During summer 2016, then head of the GCHQ Robert Hannigan passed information to CIA director John Brennan. Furthermore, Hannigan also gave classified briefings to the “Gang of Eight” (term used to refer to the top Democratic and Republican figures in Congress) on possible links with Trump and Russia in late August and September of 2016, according to the Guardian.
In all, according to one source that the Guardian cited, GCHQ’s role in bringing such link into light of the FBI was that of a “principal whistle-blower.”
Finally, with the FISA court green-lighting a secret surveillance of Carter Page after the 2016 elections, a foreign policy adviser appointed by Trump, it seems that the ones that are insecure have spoken out louder in the recent months.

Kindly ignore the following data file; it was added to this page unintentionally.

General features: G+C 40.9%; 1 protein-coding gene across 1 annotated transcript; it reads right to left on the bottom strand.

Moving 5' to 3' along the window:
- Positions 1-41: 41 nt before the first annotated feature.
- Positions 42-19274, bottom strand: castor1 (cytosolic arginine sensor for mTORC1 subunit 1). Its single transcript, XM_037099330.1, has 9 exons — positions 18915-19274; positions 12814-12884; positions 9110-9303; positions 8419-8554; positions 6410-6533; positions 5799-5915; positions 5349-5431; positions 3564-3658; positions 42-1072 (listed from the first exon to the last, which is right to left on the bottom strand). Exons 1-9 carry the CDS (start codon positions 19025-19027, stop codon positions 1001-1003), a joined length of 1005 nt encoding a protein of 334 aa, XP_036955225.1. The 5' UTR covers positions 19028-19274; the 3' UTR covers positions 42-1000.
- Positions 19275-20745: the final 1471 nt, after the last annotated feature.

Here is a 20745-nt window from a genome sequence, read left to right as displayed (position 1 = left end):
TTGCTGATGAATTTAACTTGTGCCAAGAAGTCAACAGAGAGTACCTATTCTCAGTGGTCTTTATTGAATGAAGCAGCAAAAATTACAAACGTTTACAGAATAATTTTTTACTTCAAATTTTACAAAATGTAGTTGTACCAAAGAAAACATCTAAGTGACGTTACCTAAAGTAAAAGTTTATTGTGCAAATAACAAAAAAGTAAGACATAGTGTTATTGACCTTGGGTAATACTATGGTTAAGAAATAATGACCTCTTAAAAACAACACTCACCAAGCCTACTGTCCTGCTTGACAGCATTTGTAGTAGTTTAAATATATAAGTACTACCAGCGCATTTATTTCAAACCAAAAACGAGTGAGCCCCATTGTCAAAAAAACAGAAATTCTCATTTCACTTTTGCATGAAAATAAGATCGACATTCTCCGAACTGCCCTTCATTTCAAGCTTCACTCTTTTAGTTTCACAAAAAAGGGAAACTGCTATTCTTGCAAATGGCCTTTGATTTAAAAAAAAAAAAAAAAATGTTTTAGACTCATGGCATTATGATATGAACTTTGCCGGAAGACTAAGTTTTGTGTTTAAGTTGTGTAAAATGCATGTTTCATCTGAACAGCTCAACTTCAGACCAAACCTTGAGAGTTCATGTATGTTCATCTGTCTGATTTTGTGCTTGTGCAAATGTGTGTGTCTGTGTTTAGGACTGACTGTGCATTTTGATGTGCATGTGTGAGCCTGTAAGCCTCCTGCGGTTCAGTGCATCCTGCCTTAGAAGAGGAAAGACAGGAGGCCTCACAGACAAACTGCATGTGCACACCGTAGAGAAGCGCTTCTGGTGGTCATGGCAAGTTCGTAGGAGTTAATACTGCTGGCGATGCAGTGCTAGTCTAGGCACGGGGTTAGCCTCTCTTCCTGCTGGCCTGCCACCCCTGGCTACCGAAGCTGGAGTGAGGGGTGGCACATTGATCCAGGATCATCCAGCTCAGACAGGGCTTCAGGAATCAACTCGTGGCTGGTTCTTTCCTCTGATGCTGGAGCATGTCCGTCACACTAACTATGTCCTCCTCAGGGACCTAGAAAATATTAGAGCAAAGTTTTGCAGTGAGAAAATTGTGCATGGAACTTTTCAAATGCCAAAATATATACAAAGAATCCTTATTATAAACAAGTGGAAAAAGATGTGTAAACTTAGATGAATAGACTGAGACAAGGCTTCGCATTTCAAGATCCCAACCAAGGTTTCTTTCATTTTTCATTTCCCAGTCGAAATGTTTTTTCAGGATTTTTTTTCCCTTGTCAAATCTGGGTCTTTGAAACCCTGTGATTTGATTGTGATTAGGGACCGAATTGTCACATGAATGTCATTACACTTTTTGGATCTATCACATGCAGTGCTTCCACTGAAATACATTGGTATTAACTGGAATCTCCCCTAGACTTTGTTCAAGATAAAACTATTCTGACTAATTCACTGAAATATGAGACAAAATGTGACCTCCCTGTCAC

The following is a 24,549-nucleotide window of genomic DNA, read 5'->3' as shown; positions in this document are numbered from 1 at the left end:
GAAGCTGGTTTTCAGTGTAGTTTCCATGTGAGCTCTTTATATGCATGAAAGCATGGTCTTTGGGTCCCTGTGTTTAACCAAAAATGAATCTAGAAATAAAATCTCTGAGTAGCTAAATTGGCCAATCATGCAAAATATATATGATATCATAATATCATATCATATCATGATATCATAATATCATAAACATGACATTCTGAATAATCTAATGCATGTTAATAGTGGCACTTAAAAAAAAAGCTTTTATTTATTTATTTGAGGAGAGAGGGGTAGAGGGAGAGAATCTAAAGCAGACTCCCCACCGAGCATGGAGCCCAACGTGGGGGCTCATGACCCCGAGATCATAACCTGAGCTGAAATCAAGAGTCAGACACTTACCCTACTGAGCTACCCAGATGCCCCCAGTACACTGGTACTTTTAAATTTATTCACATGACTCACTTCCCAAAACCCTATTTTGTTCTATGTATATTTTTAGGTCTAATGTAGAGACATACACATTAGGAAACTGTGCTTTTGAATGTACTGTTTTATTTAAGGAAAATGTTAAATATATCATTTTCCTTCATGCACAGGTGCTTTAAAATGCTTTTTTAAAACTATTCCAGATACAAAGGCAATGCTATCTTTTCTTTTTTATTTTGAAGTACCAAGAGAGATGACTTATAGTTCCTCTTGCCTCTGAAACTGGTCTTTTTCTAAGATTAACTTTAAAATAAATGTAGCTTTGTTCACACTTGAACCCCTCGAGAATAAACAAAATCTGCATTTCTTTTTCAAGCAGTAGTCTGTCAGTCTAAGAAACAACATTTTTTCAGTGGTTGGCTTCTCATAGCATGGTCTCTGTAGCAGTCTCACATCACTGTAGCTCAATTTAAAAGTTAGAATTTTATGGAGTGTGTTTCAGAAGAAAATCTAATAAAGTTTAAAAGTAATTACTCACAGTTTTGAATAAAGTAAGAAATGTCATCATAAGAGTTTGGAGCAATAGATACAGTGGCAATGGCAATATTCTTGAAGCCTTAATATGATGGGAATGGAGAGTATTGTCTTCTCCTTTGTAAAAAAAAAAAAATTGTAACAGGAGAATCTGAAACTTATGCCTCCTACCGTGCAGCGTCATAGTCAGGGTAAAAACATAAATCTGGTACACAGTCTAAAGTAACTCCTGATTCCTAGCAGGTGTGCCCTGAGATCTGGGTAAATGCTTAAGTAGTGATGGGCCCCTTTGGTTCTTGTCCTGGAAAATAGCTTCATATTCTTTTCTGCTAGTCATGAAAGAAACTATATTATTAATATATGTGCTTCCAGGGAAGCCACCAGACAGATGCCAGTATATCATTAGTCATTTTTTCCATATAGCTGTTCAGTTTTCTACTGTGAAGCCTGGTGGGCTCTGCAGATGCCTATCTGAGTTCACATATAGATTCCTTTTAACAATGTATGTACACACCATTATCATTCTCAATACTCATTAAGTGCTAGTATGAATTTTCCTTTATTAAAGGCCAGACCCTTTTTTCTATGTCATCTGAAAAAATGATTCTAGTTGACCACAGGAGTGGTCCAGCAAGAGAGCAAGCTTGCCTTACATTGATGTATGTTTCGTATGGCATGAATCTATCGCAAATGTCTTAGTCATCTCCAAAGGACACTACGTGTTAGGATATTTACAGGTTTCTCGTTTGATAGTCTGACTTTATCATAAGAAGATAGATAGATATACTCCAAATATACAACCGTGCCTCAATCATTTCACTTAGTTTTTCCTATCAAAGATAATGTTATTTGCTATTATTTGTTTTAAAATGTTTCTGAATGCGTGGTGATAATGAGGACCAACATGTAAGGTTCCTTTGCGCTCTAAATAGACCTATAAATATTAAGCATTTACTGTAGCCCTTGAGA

That is, not only is Carter Page noisily insecure with his statements that this was “unjustified, politically motivated government surveillance,” but also Donald Trump himself, trying to tweet away his possible links with Russia by scapegoating Obama.
But as aforementioned above, these are all speculations. No declassified evidence has struck a true damning link between Trump and Russia in the end, although it is favorable that there is truly a link between the two given this new light that a foreign intelligence agency also picked up on Trump-Russia links.